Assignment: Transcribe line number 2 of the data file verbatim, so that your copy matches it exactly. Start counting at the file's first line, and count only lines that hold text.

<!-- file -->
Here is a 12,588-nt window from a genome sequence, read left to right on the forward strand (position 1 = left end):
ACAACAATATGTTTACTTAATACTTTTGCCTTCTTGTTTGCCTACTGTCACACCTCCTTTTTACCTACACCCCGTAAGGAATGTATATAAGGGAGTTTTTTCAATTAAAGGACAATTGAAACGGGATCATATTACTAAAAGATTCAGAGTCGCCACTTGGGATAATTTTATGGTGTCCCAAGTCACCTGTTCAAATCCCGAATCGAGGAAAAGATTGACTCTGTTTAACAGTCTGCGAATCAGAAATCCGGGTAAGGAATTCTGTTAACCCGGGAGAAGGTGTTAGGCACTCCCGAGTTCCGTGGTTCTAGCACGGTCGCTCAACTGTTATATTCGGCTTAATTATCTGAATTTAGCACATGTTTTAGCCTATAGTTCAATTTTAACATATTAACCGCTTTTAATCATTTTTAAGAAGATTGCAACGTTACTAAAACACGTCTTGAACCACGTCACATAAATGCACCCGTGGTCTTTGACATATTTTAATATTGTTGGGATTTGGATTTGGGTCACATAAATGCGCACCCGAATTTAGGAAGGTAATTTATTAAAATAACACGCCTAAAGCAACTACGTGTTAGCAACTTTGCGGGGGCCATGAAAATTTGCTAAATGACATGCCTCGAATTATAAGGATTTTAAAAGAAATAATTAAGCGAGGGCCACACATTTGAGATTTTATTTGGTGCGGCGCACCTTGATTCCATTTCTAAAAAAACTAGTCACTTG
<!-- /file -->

ACAACAATATGTTTACTTAATACTTTTGCCTTCTTGTTTGCCTACTGTCACACCTCCTTTTTACCTACACCCCGTAAGGAATGTATATAAGGGAGTTTTTTCAATTAAAGGACAATTGAAACGGGATCATATTACTAAAAGATTCAGAGTCGCCACTTGGGATAATTTTATGGTGTCCCAAGTCACCTGTTCAAATCCCGAATCGAGGAAAAGATTGACTCTGTTTAACAGTCTGCGAATCAGAAATCCGGGTAAGGAATTCTGTTAACCCGGGAGAAGGTGTTAGGCACTCCCGAGTTCCGTGGTTCTAGCACGGTCGCTCAACTGTTATATTCGGCTTAATTATCTGAATTTAGCACATGTTTTAGCCTATAGTTCAATTTTAACATATTAACCGCTTTTAATCATTTTTAAGAAGATTGCAACGTTACTAAAACACGTCTTGAACCACGTCACATAAATGCACCCGTGGTCTTTGACATATTTTAATATTGTTGGGATTTGGATTTGGGTCACATAAATGCGCACCCGAATTTAGGAAGGTAATTTATTAAAATAACACGCCTAAAGCAACTACGTGTTAGCAACTTTGCGGGGGCCATGAAAATTTGCTAAATGACATGCCTCGAATTATAAGGATTTTAAAAGAAATAATTAAGCGAGGGCCACACATTTGAGATTTTATTTGGTGCGGCGCACCTTGATTCCATTTCTAAAAAAACTAGTCACTTG